The 41 American Rescue Workers schedules included in the 1926 U.S. Census of Religious Bodies all include an extra page detailing the organizations charity work at specific missions. By analyzing the locations and specific type of charity work done we explore how the missions met their constituents' needs. We also note how their work was so important that the organizations included information not asked for on the schedule.
The schedule for Willow Grove Adventist Church in Mt. Liberty, Ohio listed the pastor as “Mrs. Ida Manville.” Using census records and other online sources, we've found out more about her life and family.
The 1926 U.S. Census of Religious Bodies added “Negro Baptist” to the denomination list it used, despite it not being a name used by any African American Baptist congregation. Here we explore why this categorization was used.
American Religious Ecologies is using a new transcription module called DataScribe to create datasets from the Census of Religious Bodies.
A number of female pastors appear in the 1926 U.S. Census of Religious Bodies. This post seeks to explore these women and the questions we can ask and answer about women in the census.
Today we are releasing the initial version of a website that makes available tens of thousands of documents from the 1926 U.S. Census of Religious Bodies. These documents are freely available to scholars, students, and local historians, who can browse or search for them by location or by religious identification.
One of the historians on the project offers a behind-the-scenes look at how our team is digitizing, transcribing, visualizing, and interpreting the 1926 Census of Religious Bodies.
Once the Census Bureau had gathered the hundreds of thousands of schedules from religious groups, it had to count them up. Markings on the census schedules let us reverse-engineer how the Census Bureau went about literally counting religion.
The Census Bureau spent a great deal of effort in designing the schedules, or forms, that it sent out to hundreds of thousands of congregations for the 1926 Census of Religious Bodies. Those forms were the primary expression of what the Bureau thought religion was: what about it was worth counting, and which groups counted as a religion. What can we learn from these schedules?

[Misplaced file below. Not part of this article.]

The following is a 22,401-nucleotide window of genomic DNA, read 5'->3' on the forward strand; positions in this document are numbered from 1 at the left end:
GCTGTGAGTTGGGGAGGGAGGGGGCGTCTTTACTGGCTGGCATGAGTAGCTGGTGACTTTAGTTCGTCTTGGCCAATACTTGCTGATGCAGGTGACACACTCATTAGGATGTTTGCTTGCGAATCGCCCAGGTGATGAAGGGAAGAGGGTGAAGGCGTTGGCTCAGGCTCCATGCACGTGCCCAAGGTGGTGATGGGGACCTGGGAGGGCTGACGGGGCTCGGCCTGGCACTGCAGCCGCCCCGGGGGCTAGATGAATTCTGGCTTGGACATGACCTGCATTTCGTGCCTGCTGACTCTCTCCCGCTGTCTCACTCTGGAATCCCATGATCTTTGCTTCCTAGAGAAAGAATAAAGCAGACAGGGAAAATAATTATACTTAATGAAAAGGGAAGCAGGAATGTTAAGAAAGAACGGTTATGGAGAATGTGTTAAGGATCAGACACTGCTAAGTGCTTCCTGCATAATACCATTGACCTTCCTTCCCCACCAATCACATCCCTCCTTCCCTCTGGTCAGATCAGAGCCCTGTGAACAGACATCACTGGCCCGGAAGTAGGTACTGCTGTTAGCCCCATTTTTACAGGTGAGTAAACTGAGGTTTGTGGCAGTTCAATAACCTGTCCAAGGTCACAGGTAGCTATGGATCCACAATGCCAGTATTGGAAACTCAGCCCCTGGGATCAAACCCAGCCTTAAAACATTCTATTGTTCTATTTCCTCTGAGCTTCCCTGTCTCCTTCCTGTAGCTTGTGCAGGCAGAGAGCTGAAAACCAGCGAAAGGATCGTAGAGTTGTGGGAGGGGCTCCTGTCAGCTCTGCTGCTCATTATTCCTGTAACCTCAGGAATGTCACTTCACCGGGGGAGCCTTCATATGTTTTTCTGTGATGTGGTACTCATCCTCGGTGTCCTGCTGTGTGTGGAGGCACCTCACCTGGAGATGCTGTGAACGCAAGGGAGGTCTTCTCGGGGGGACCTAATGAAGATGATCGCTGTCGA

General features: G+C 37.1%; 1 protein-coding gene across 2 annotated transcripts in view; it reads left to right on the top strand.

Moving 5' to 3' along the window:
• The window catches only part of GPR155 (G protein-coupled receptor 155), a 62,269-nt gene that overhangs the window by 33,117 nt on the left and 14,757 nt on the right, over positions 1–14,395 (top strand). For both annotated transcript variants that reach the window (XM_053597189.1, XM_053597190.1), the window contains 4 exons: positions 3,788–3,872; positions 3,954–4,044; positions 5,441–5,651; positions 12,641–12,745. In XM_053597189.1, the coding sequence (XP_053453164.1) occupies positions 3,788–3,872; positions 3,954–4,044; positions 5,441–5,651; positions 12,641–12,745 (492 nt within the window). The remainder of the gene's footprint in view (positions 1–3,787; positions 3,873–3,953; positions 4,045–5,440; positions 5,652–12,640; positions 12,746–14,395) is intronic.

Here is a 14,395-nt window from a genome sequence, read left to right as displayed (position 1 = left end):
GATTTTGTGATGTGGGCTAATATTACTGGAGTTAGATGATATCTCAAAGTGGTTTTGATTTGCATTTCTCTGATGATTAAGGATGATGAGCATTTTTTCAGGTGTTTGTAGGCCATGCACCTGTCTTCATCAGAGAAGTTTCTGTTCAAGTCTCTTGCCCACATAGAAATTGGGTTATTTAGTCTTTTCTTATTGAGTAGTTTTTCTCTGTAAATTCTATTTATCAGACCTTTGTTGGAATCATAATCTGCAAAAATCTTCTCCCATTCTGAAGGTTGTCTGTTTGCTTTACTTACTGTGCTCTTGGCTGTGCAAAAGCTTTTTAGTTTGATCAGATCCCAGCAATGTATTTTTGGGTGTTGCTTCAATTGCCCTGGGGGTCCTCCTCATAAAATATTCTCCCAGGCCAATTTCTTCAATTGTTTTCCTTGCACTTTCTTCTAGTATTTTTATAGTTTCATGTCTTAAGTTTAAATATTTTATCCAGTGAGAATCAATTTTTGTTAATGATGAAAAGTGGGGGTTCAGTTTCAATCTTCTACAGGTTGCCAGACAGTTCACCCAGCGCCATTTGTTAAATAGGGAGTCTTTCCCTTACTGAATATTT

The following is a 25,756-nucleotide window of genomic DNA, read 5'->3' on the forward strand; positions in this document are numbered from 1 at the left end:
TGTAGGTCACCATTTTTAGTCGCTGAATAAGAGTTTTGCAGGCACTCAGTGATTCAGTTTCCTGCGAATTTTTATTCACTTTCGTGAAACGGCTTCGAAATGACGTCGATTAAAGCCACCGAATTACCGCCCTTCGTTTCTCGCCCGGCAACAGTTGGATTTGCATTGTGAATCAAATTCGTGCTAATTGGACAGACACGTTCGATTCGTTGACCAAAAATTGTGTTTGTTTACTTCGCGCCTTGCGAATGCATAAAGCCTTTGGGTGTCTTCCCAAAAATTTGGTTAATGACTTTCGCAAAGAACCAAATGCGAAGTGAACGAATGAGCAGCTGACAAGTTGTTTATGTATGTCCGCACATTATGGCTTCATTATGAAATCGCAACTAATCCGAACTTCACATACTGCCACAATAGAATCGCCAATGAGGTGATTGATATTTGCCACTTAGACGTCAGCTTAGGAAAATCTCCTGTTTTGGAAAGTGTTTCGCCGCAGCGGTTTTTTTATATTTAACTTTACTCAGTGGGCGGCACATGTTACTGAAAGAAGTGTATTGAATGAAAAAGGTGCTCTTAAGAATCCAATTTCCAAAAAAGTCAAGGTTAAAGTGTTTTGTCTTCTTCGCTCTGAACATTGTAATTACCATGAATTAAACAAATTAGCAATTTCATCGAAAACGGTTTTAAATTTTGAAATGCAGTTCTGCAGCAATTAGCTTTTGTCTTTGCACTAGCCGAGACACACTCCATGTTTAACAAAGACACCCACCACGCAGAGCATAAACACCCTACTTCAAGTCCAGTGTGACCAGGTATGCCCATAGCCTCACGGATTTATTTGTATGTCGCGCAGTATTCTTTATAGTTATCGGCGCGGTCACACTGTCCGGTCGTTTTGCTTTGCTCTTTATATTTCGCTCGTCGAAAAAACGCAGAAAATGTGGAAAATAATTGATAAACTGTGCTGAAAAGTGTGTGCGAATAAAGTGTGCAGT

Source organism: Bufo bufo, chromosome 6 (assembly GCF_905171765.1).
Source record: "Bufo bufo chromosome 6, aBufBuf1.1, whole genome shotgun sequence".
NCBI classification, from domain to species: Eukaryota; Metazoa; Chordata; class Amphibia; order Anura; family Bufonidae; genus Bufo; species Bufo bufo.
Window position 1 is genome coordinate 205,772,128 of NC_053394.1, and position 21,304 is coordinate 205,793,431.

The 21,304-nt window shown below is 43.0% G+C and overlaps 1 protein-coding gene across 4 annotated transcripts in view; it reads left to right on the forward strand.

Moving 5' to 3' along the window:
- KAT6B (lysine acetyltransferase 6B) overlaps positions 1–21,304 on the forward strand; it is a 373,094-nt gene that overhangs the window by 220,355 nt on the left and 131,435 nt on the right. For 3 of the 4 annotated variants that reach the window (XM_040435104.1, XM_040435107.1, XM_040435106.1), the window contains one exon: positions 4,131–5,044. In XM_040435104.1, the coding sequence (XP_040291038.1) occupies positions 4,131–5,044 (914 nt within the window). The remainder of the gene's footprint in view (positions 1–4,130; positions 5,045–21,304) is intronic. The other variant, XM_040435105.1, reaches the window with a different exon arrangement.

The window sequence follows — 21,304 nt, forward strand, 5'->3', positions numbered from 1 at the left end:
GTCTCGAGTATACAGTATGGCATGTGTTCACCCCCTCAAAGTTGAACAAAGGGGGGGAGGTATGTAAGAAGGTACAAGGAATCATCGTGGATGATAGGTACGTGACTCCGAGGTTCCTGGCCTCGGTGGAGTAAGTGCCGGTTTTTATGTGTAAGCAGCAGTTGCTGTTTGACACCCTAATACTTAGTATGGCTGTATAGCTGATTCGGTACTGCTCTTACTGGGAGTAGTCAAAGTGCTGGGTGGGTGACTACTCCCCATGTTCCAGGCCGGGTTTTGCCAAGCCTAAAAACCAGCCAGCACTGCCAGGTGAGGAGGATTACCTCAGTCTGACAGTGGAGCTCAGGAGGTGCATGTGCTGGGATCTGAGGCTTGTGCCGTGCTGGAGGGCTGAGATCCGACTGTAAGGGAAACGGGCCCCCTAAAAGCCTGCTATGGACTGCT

The U.S. Census Bureau struggled to decide how to count Jewish Americans, experimenting with several methods of enumerating synagogue membership. Beginning in 1926, the Bureau outsourced the task to the American Jewish Committee, which reported estimates of the entire Jewish population of places rather than the membership of synagoguges and other Jewish organizations.
Work is now underway to inventory, digitize, and make freely available online more than 232,000 schedules of the 1926 Census of Religious Bodies, a mostly unused collection housed at the National Archives. These documents contain important information about America’s religious life in the early twentieth century.
For a century, the Census Bureau collected information about religion in the United States. Here is how the Bureau's efforts began with the 1850 decennial census, how it expanded to the Censuses of Religious Bodies, and why the religion censuses eventually came to an end in the middle of the twentieth century.
The National Endowment for the Humanities has generously supported the Roy Rosenzweig Center for History and New Media as it digitizes the most detailed and comprehensive potential dataset for American religious history. Read more about what the project will be doing.